The sources add that a key benefit of the loan was the boost to Grifols’ reputation from winning EIB funding. “It opened doors to other opportunities to obtain financing,” they said.
The Investment Plan for Europe also includes what Mr Katainen calls an “online dating service” – the EU Investment Project Portal. The portal is an online platform that allows public authorities and private entities – but not individuals – in member states to trawl for foreign investors by posting projects in desired sectors for which they are seeking at least €10m in financing. Among the largest is the €5bn Rail Baltica project, which spans five countries, and, officials say, has received significant interest.
“The portal is getting good feedback because we designed it with the private sector,” says Mr Katainen. “Investors outside the EU have found it, including some from Japan, Hong Kong and Singapore. Sovereign wealth funds and investment banks like it because they can easily find projects they would not otherwise know about. We do a quick check that the project is legal, and then put it on the portal.”
The portal launched in June 2016 and by October more than 220 projects had been submitted, of which 120 have been published. Officials say it is too early to judge how many successful matches have been made.
In September 2016, the European Commission announced that the EFSI would be extended beyond 2018 to 2020. It set a new goal of generating at least €500bn in investment, this time with hoped-for contributions from member states. Crossborder and sustainable projects are slated to receive more focus to meet the ambitious goals set at the UN Climate Conference in Paris.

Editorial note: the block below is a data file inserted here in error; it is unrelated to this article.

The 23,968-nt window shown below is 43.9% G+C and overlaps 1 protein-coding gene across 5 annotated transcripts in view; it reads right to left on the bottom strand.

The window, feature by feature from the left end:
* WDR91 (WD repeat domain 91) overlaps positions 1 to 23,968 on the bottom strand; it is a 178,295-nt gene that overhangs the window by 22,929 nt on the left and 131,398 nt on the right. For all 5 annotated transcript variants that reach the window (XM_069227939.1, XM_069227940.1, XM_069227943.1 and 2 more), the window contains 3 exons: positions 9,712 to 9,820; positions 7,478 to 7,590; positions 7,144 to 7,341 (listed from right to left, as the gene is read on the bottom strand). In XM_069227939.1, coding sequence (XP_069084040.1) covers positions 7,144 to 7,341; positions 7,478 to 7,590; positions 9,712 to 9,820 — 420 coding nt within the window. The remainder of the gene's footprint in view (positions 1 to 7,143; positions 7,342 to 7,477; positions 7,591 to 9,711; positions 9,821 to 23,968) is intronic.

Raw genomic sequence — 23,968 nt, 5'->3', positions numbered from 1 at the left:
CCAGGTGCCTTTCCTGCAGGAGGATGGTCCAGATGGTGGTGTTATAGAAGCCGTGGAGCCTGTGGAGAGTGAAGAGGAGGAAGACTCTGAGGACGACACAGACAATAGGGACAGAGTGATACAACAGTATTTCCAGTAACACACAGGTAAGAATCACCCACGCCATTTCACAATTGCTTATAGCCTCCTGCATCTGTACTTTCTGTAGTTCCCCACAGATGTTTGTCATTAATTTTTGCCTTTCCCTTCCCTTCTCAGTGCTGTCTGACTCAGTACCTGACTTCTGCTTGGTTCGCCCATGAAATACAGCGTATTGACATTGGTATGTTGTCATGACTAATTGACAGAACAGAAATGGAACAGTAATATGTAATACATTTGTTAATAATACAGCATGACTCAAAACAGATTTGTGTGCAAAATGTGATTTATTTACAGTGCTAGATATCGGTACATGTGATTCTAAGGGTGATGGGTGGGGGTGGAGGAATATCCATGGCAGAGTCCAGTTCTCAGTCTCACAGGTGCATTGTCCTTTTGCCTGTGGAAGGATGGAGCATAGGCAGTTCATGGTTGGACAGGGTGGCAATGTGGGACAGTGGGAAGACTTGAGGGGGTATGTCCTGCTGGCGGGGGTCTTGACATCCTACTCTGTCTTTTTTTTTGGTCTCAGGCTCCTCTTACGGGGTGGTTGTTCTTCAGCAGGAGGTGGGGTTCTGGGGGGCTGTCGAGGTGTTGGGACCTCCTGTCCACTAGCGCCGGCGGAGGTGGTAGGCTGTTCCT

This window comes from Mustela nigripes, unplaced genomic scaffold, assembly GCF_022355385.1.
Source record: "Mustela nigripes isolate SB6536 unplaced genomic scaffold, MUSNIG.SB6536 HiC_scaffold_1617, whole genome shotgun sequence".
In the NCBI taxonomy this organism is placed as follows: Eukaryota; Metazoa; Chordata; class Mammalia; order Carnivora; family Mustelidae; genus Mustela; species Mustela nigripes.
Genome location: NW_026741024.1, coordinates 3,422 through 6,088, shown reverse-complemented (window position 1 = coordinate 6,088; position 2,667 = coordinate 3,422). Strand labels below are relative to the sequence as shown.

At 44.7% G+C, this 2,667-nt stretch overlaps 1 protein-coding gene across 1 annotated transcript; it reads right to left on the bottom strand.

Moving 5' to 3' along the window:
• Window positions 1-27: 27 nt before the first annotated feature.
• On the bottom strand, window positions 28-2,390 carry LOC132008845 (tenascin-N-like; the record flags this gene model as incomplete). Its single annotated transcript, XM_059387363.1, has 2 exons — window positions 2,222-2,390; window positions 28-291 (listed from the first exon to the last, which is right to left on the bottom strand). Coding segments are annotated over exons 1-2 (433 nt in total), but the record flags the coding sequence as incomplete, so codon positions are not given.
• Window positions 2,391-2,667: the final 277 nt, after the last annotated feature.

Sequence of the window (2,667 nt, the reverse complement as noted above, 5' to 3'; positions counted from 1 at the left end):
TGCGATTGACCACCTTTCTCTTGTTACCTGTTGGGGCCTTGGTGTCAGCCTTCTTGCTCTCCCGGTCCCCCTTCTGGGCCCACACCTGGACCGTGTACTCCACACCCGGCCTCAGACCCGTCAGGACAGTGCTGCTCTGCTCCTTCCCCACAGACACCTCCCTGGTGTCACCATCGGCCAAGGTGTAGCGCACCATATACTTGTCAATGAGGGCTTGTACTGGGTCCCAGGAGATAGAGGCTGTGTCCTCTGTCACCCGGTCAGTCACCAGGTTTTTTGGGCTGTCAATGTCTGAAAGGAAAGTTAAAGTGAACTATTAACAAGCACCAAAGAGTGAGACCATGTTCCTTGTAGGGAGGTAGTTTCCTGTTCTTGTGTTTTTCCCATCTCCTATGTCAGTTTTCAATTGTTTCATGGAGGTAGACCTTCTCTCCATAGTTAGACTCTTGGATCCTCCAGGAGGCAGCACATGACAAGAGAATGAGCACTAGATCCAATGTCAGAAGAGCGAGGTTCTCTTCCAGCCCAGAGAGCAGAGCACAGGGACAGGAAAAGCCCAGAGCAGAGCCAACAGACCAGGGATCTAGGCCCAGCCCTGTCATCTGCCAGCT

“We are proposing that some 40% of financing should go to investment that addresses climate change,” says Mr Katainen.
Mark Richards, a partner with the Berwin Leighton Paisner law firm in London, thinks the EFSI programme is especially useful for countries such as Greece, Spain and Portugal, which lack strong financial institutions such as those in the UK, and therefore find it difficult to attract financing.
Nevertheless, UK promoters have hastened to seek EFSI loans, including RockRail East Anglia and Midland Metropolitan Hospital – access that Mr Richards fears could be threatened after Brexit, since EU membership is a condition for automatic eligibility for EIB funding.
“If the project is energy, transport, infrastructure or R&D, I would encourage a client very keenly to seek discussions with the EIB, because ultimately the whole structure of the transaction will be cheaper than getting commercial debt,” says Mr Richards.
But is it needed?
There is one dark cloud hovering over the EFSI, however. The chairman of the EU’s European Court of Auditors, which monitors the use of EU funds, recently suggested some projects the EFSI is funding might have attracted private investment even without EFSI support, while cautioning against the EU’s increasing use of financial instruments. European Commission sources have responded by claiming that it has already proposed reinforced requirements on additionality “to ensure an even higher added-value from EFSI investment” and “foresees an even more transparent decision-making process”.
Meanwhile, the EU has also proposed a new European External Investment Plan that would direct €3.35bn from the EU budget and the European Development Fund to support a somewhat similar loan guarantee to mobilise €44bn in private investment in Africa and the EU neighbourhood, which includes countries such as Georgia, Armenia, Ukraine and Jordan.